Samsung Galaxy Note 10.1 review: Testing the stylus-toting tablet

Samsung's new tablet is all about the S Pen -- but is a standout stylus enough to make this a winner?

Too many devices these days suffer from Yet Another Android Tablet Syndrome: They're OK but unremarkable -- and in a sea of similar-looking slates, they end up blending into the pack and drowning in obscurity.

With its new Galaxy Note 10.1, Samsung is fighting to avoid that fate. The Galaxy Note 10.1, announced initially in February and then introduced to the market last week, relies on a stylus -- an S Pen, as Samsung calls it -- to provide distinctive features. The product builds upon the concept introduced with the company's 5.3-in. Galaxy Note phone -- a device that, despite initial skepticism, has sold 10 million units worldwide, according to Samsung's recent estimates.

Samsung Galaxy Note 10.1
Samsung's latest Android tablet: The Galaxy Note 10.1.

So does the new Note 10.1 deliver? I've been using the tablet extensively for the past several days to find out. After all, the Android tablet market is a crowded space, and top-notch tablet experiences are now available for as little as $200. The mere presence of a 10-in. screen is no longer enough; if Samsung expects people to drop $500 to $550 for a 16GB or 32GB tablet, respectively, it had better be a fantastic product to use.

Body and display

I won't beat around the bush: The Galaxy Note 10.1 doesn't make the best first impression. The tablet -- which is 0.35 in. thick and weighs 1.3 lb. -- feels plasticky and cheap, more like a budget product than a premium device. The rear casing flexes with the slightest bit of pressure from your fingertips. Compared to the impressively sleek tablets available at the same price, like Asus's Transformer Pad Infinity, for example, the Galaxy Note 10.1 has an almost toy-like build.

The body, unfortunately, isn't the only thing about the Note 10.1 that underwhelms. The tablet's 1280 x 800 LCD screen is OK but not great -- certainly a far cry from the high-definition displays available on other comparably priced devices, such as the aforementioned Transformer Pad Infinity or Acer's Iconia Tab A700. From a $500 tablet today, I expect far better.

The Galaxy Note 10.1 has two OK-but-not-great cameras: a 5-megapixel shooter on the back and a 1.9-megapixel camera on the front. With most tablets, I don't worry too much about camera quality -- honestly, how often do you hold up a giant slate to capture important photos? -- but given Samsung's emphasis on artwork and content creation with the Note, its less-than-stellar specs could be worth, well, noting.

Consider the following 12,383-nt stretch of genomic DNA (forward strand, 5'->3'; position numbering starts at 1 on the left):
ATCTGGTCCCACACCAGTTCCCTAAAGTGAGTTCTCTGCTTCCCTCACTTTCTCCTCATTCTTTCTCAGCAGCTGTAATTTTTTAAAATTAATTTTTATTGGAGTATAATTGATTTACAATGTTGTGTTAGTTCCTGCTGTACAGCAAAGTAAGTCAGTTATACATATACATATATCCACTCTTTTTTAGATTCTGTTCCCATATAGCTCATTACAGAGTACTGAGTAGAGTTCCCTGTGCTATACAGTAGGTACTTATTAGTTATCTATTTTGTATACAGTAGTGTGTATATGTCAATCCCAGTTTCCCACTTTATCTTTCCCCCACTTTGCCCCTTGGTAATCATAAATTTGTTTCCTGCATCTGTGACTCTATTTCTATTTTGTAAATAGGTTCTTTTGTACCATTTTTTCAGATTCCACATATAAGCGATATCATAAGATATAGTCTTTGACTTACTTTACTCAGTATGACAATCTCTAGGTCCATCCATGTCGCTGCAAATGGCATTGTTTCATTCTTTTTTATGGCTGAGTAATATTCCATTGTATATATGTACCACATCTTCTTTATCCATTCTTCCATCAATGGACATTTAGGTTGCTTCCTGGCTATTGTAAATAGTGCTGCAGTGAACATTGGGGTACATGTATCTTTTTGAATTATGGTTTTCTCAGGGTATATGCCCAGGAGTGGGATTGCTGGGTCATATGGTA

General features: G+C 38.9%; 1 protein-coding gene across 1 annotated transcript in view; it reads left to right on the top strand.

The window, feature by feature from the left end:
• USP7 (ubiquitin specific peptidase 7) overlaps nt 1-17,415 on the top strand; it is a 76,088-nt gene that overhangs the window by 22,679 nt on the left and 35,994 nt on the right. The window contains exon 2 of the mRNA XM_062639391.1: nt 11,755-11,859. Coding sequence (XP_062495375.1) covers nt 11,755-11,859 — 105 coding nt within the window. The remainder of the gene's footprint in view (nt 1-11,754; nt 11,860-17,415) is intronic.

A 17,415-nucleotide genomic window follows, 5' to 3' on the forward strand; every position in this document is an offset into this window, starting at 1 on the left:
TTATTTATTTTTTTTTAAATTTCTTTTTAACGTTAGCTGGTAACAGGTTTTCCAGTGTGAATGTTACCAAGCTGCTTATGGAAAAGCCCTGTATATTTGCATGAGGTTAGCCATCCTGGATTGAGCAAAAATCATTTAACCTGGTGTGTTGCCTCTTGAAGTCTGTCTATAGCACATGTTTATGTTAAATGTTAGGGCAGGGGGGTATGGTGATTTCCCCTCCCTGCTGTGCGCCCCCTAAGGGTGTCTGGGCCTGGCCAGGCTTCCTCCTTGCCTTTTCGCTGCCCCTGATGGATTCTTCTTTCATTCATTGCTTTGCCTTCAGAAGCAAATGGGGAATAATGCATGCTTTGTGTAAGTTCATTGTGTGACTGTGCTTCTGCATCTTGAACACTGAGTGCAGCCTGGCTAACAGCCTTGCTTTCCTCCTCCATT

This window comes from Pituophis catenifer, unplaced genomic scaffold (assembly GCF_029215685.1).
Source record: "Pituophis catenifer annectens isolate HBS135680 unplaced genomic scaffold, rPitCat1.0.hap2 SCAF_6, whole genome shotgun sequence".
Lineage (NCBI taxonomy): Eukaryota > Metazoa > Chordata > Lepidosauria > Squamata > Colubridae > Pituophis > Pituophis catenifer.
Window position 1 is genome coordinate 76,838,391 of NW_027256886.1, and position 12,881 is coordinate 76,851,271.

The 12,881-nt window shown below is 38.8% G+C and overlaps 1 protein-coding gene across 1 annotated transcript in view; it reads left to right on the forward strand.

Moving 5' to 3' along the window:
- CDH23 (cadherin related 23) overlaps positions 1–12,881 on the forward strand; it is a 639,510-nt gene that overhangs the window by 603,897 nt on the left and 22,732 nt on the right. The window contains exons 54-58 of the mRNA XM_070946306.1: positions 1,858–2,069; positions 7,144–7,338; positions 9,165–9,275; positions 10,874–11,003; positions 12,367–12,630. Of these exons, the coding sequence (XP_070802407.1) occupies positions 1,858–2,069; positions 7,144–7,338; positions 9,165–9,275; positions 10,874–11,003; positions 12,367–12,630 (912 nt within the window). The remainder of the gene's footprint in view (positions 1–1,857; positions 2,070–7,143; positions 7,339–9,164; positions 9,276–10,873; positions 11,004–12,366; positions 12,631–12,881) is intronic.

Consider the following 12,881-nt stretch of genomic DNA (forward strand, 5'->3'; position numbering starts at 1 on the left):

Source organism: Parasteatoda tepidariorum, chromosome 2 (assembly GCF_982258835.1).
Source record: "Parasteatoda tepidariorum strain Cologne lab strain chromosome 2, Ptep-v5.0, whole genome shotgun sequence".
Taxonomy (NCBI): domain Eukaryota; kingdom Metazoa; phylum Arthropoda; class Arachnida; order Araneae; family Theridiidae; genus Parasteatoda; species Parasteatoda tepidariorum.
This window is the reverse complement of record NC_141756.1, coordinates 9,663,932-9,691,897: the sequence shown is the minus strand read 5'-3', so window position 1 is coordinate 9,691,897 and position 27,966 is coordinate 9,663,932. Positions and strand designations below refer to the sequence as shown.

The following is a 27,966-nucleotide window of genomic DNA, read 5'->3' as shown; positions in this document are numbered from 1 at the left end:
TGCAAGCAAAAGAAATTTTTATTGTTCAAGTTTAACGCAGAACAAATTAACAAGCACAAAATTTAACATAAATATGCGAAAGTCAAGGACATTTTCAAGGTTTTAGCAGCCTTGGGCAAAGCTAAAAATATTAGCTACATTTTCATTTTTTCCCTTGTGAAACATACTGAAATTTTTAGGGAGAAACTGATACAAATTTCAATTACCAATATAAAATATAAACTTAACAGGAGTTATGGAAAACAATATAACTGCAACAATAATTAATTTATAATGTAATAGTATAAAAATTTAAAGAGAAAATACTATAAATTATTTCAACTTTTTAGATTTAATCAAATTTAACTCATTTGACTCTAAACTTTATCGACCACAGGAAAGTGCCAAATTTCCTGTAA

The Note 10.1 has a power button and volume rocker on its top, as well as a microSD slot, an infrared blaster to control your TV via a prepackaged app called Peel and a 3.5mm headphone jack. The tablet's bottom has a slot for the S Pen stylus and a proprietary charging port. If you want to connect any USB devices to the Note or plug it into a TV via HDMI, you'll need special adapters; Samsung sells them for $30 and $40, respectively. (Though the Samsung site lists the adapters as being for the Galaxy Tab, company reps assure me they're compatible with the Galaxy Note as well.)

The new Galaxy Note has two front-facing speakers flanking its screen. I found the sound quality to be quite good, relatively speaking; the fact that the speakers face frontward makes a noticeable difference compared to the side or rear placement many tablets use.

Under the hood

Samsung's Galaxy Note 10.1 has some impressive-sounding hardware under its hood: The tablet runs on a quad-core 1.4GHz Exynos processor along with a full 2GB RAM.

Given those specs, it's surprising how inconsistently the Note performed. Once again, the device proved itself to be OK but not great: I experienced plenty of lagginess and stuttering even in basic tasks like swiping between home screens and opening and closing the app drawer. System animations were jerky at times instead of being smooth and crisp like they should be, particularly with the kind of power this device is packing. All considered, it's hard to blame anything but Samsung's bloatware for those problems (more on that in a bit).

(Story continues on next page.)

More tablet info

The table below shows the most recently announced tablets as reported by Computerworld. Click a tablet's name in the leftmost column to read a news story or review with more information about the device, or view a larger table with more details about each product.

Table created by Computerworld staff using Zoho Creator.

1 2 3 4 Page 1
Page 1 of 4
7 inconvenient truths about the hybrid work trend
Shop Tech Products at Amazon